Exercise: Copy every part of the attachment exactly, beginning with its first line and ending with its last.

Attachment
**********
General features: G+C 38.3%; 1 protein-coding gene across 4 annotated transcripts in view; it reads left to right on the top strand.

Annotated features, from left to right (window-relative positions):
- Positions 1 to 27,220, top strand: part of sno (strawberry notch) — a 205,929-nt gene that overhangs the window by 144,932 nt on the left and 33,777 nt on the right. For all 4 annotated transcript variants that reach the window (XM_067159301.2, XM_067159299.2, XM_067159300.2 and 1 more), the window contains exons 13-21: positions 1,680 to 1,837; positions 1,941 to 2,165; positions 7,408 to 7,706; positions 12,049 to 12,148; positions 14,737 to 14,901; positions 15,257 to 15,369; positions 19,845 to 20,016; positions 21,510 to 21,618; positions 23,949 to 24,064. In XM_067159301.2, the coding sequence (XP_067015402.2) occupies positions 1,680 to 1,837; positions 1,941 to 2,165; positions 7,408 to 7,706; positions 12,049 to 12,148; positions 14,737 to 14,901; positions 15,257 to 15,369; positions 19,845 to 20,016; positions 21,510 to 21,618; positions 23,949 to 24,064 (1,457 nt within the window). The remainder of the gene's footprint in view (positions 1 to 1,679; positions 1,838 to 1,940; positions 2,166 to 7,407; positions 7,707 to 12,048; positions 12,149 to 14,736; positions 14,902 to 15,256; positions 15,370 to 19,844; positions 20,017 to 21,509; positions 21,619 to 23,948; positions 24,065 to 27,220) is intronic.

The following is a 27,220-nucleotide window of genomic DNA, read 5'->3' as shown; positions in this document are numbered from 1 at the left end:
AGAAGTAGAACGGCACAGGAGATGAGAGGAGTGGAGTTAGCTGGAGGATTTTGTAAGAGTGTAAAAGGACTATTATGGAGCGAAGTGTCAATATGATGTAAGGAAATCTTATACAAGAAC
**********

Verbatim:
General features: G+C 38.3%; 1 protein-coding gene across 4 annotated transcripts in view; it reads left to right on the top strand.

Annotated features, from left to right (window-relative positions):
- Positions 1 to 27,220, top strand: part of sno (strawberry notch) — a 205,929-nt gene that overhangs the window by 144,932 nt on the left and 33,777 nt on the right. For all 4 annotated transcript variants that reach the window (XM_067159301.2, XM_067159299.2, XM_067159300.2 and 1 more), the window contains exons 13-21: positions 1,680 to 1,837; positions 1,941 to 2,165; positions 7,408 to 7,706; positions 12,049 to 12,148; positions 14,737 to 14,901; positions 15,257 to 15,369; positions 19,845 to 20,016; positions 21,510 to 21,618; positions 23,949 to 24,064. In XM_067159301.2, the coding sequence (XP_067015402.2) occupies positions 1,680 to 1,837; positions 1,941 to 2,165; positions 7,408 to 7,706; positions 12,049 to 12,148; positions 14,737 to 14,901; positions 15,257 to 15,369; positions 19,845 to 20,016; positions 21,510 to 21,618; positions 23,949 to 24,064 (1,457 nt within the window). The remainder of the gene's footprint in view (positions 1 to 1,679; positions 1,838 to 1,940; positions 2,166 to 7,407; positions 7,707 to 12,048; positions 12,149 to 14,736; positions 14,902 to 15,256; positions 15,370 to 19,844; positions 20,017 to 21,509; positions 21,619 to 23,948; positions 24,065 to 27,220) is intronic.

The following is a 27,220-nucleotide window of genomic DNA, read 5'->3' as shown; positions in this document are numbered from 1 at the left end:
AGAAGTAGAACGGCACAGGAGATGAGAGGAGTGGAGTTAGCTGGAGGATTTTGTAAGAGTGTAAAAGGACTATTATGGAGCGAAGTGTCAATATGATGTAAGGAAATCTTATACAAGAAC